Are skin tags dangerous?

Skin tags, also known as skin tabs or barnacles, are flaps of tissue, about the size of a grain of rice, that hang from the skin. They are most commonly found on the neck, crotch, eyelids and armpits, or in places that are frequently rubbed by tight-fitted clothing. Skin tags are more common in older people, although they can develop at any age. Nearly half of all people will develop a skin tag at some point in time.

They can grow on their own or in small clusters. They are usually the same colour as the surrounding skin. Skin tags are typically smaller than two millimetres, soft to touch, can be rounded or asymmetrical, and hang from the skin by a tiny ‘stalk’. On rare occasions, people have grown hundreds of them or have had an individual tag that has grown to the size of a grape, although this is unusual. Skin tags aren’t contagious, so they can’t spread from one person to another, or between areas of skin. They don’t cause irritation such as itchiness, pain or discomfort, so usually can be ignored.

Scientists still don’t know what causes skin tags to grow. Genetic factors, hormonal changes or clothing rubbing against skin may be to blame. Doctors have found that some factors may make people more likely to develop skin tags. Women who are pregnant and people with Crohn’s disease have a higher chance of developing skin tags. People who are overweight or obese, and individuals with diabetes and insulin resistance, are also more at risk. A 2008 study found human papillomavirus (HPV) in 50 per cent of the skin tags examined, suggesting that the virus may be linked to their growth.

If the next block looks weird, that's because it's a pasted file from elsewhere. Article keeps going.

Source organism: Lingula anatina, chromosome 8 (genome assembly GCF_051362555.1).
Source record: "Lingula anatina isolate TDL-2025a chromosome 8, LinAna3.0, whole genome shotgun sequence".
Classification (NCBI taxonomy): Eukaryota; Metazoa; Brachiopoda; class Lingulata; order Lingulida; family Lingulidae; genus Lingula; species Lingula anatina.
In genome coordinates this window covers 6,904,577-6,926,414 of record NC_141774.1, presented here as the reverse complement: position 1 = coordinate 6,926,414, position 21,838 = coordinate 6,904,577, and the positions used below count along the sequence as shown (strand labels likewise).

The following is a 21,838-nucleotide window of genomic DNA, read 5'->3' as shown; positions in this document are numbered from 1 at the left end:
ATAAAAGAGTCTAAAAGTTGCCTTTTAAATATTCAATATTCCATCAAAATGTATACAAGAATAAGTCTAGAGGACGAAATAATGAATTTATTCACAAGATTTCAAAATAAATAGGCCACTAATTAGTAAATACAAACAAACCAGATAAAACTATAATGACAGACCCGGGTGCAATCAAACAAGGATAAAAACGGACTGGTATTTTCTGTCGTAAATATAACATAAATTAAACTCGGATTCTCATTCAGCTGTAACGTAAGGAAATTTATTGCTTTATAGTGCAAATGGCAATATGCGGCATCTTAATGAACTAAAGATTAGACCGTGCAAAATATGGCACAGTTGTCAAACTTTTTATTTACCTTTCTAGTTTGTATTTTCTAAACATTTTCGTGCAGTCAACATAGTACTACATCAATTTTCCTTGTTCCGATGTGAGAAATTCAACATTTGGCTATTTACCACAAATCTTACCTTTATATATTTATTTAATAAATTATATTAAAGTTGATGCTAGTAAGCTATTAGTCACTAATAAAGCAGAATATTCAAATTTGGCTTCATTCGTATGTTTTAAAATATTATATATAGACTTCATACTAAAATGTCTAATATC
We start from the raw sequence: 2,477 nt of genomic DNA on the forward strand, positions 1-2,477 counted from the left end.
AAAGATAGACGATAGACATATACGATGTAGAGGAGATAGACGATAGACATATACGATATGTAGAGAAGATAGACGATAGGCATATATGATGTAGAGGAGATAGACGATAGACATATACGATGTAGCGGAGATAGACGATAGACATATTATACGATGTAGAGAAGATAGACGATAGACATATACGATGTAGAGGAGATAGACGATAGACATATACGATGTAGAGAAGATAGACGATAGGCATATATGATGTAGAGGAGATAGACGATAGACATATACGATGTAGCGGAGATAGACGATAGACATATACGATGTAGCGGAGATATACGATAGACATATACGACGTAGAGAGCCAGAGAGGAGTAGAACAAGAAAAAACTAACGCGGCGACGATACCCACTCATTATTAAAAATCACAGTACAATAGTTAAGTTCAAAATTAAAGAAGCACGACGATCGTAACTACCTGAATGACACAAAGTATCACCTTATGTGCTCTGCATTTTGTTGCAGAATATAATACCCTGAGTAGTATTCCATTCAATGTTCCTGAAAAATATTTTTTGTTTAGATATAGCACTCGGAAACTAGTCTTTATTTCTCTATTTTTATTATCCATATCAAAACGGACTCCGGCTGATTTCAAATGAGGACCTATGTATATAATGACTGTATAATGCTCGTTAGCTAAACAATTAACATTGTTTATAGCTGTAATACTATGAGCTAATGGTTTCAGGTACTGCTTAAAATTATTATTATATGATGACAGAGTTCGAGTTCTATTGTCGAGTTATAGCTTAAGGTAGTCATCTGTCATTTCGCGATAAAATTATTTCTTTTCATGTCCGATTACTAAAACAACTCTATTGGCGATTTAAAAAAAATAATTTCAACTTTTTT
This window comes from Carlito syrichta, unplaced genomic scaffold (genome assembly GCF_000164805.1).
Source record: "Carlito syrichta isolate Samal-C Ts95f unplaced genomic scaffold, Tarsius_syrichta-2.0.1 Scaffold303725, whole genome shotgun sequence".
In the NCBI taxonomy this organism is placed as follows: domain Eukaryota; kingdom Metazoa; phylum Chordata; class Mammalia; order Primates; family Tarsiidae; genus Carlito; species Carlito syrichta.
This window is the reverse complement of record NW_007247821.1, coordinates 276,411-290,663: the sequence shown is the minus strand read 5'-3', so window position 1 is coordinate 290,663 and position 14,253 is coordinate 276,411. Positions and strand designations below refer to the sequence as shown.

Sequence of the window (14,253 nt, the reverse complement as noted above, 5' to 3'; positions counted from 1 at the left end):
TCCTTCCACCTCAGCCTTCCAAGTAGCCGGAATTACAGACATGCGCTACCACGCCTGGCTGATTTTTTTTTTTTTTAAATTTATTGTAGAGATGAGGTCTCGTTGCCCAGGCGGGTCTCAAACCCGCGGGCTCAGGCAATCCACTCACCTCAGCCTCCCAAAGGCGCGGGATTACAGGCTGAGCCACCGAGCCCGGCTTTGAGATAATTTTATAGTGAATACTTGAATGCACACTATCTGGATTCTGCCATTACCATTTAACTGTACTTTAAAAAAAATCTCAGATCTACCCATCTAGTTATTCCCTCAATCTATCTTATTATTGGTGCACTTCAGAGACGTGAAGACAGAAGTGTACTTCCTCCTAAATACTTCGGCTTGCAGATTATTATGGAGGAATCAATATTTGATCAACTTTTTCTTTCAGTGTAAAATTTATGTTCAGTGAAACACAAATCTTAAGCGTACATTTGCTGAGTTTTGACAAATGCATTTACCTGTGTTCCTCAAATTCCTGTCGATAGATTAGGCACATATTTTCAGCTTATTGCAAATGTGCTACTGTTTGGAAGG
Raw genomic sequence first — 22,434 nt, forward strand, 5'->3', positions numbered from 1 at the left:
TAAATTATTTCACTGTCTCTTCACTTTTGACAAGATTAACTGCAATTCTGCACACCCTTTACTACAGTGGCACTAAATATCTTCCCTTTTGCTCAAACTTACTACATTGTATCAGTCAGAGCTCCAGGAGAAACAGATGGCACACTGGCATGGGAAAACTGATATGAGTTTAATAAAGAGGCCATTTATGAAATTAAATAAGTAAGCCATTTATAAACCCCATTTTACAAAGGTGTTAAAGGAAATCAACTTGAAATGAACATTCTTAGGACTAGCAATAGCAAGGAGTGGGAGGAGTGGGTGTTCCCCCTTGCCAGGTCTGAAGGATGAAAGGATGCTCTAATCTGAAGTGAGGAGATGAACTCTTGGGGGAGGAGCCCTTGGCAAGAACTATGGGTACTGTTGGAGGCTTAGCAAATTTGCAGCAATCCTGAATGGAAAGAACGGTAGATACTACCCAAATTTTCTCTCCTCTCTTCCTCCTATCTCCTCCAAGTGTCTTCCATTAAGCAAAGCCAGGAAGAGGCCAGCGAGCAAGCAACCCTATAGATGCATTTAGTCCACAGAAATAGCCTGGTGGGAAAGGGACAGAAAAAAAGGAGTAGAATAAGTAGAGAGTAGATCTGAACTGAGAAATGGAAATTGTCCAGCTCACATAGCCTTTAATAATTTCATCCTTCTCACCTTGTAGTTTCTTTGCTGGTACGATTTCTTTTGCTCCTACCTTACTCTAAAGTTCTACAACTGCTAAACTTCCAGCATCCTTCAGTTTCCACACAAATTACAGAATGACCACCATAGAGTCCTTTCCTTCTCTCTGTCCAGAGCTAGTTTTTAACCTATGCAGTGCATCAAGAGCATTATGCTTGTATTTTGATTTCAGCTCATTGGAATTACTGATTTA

While they are technically classified as a type of tumour, skin tags are harmless. They don’t increase the risk of you developing cancer, and they themselves are not cancerous. 

As they don’t cause harm, doctors rarely recommend removing them. However, if a skin tag is bothering you, your doctor can use a number of methods to remove it.  

Scissors or scalpel: The use of scissors is the most common method of removal, as it doesn’t discolour the skin and tags are usually so small that anaesthetic isn’t required.

Cryotherapy: Using liquid nitrogen to freeze the skin tag off.

Electrosurgery: Using high-frequency electrical energy to burn off the skin tag. 

Ligation: Tying the skin tag off with a surgical thread, cutting off blood flow and causing it to fall off.

In some cases, skin tags may fall off on their own. Unlike some myths suggest, removing skin tags won’t cause more to grow in their place.

However, if you’ve noticed what looks like a skin tag that is fast growing, bleeds or is multicoloured, you should get it looked at by a medical professional. There are some more serious skin conditions that can resemble skin tags.

Do you have skin tags? Do they bother you? Would you ever consider having them removed?

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Disclaimer: This article contains general information about health issues and is not advice. For health advice, consult your medical practitioner.